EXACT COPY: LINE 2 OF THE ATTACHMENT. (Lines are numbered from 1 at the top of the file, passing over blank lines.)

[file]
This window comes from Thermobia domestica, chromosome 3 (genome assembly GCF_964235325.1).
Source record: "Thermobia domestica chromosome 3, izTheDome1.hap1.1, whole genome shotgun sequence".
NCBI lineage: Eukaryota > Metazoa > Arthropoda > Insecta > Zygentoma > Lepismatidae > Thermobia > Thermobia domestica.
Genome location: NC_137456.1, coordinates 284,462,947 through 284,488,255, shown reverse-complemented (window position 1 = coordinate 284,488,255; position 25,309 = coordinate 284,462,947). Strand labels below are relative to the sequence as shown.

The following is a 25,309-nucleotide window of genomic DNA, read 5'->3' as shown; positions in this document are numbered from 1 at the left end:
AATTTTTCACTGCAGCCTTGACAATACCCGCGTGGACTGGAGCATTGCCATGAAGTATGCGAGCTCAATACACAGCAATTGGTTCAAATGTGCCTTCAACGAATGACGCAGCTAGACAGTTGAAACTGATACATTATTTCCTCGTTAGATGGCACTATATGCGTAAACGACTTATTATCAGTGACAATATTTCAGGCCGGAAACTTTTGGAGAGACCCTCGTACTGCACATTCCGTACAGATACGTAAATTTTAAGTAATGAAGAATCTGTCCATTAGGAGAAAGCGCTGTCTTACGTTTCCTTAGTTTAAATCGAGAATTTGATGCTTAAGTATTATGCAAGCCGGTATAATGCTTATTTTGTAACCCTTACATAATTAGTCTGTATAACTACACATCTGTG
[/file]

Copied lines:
Source record: "Thermobia domestica chromosome 3, izTheDome1.hap1.1, whole genome shotgun sequence".